During its second quarter ended June 30, 2013, UPS generated total revenues of $13.51 billion, up 1.2 per cent compared to the second quarter of 2012 as daily International package volume improved 5 per cent and U.S. Domestic grew 1.9 per cent. Diluted earnings per share were $1.13, down slightly compared to the prior-year period.
“Market conditions and shipper preferences clearly impacted our freight forwarding and International business,” said Scott Davis, UPS’s Chairman and CEO. “UPS is adapting to these conditions to ensure we deliver a solid second half.”
For the three months ended June 30, 2013, UPS delivered 15.7 million packages per day, an increase of 2.3 per cent over the prior-year period.
For the six months ended June 30, UPS generated $2.5 billion in free cash flow after capital expenditures of $990 million.
U.S. Domestic second quarter revenue improved to $8.24 billion, up 2.3 per cent. Total U.S. Domestic revenue per piece was up 0.3 per cent, as base rate improvements were offset by significantly lower fuel surcharges, decreased average weight and changes in mix. Daily package volume improved 1.9 per cent compared to the same period last year, driven by residential shipments from e-commerce customers. Contraction in letter volume led to the 1.5 per cent decline in Next Day Air®. Additionally, UPS volume growth was delayed by ongoing labor negotiations.
On June 25th, UPS received majority approval from the Teamsters on the National Master Agreement. For the local supplements that remain open, and UPS Freight, the company and the Teamsters have agreed to contract extensions.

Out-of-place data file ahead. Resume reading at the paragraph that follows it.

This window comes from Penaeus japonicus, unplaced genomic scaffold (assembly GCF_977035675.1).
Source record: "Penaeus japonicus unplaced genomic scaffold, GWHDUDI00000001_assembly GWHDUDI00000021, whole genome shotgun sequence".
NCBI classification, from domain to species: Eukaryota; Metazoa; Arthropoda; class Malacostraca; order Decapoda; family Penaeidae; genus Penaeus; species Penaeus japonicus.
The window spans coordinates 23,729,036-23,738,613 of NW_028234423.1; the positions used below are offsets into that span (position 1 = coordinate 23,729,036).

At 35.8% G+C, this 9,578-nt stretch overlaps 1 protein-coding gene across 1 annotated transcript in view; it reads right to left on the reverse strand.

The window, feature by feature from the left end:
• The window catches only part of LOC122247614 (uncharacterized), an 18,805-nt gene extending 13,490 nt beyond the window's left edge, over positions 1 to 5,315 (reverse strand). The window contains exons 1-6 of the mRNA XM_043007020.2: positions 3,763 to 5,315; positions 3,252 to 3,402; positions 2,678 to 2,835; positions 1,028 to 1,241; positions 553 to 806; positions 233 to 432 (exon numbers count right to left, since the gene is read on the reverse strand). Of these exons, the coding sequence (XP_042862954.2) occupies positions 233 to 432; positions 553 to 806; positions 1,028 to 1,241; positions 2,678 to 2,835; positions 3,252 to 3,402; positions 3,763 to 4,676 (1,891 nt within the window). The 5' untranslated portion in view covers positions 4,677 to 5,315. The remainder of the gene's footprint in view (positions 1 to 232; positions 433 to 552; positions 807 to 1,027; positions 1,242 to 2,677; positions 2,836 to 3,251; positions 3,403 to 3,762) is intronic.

International daily package volume improved 5.0 per cent and revenue increased 1.6 per cent to $3.06 billion. Daily Export shipments increased 5.0 per cent, with Europe and Asia leading the way. Non-U.S. Domestic volume was up 5.1 per cent compared to the prior year period. Customers continue to trade down to slower moving solutions resulting in a 3.4 per cent decline in export revenue per piece, on a currency neutral basis. Lower fuel surcharges and customer mix also pressured yields.
Revenue in Supply Chain and Freight was $2.20 billion, down 3.2 per cent. Operating profit dropped to $159 million with an operating margin of 7.2 per cent. The revenue and operating profit declines were primarily due to the Forwarding business unit. Forwarding results remained under pressure as tonnage declined and yields were negatively impacted by lower demand in trans-Pacific trade lanes. Lower operating costs could not offset these headwinds.
UPS Freight revenue improved, however, operating profit and margin declined slightly, due to increases in compensation and benefit expense.
During the quarter UPS opened new dedicated healthcare distribution facilities in Louisville, Kentucky, and Hangzhou, China. These state-of-the-art buildings bring UPS total healthcare space to more than 6 million square feet worldwide.
“UPS second quarter results were below our expectations as a result of disappointing performance in freight forwarding and a slight miss in International package,” said Kurt Kuehn, UPS Chief Financial Officer. “Going forward, UPS is focused both on our long-term strategy and adapting to changing market conditions.”
“Looking toward the back half of the year, although global economic expectations have been lowered, UPS expects growth in adjusted diluted earnings per share of 4-13 per cent over the same period last year,” Kuehn concluded.
UPS expects 2013 adjusted diluted earnings per share to be in a range of $4.65 to $4.85, compared to $4.53 the prior year.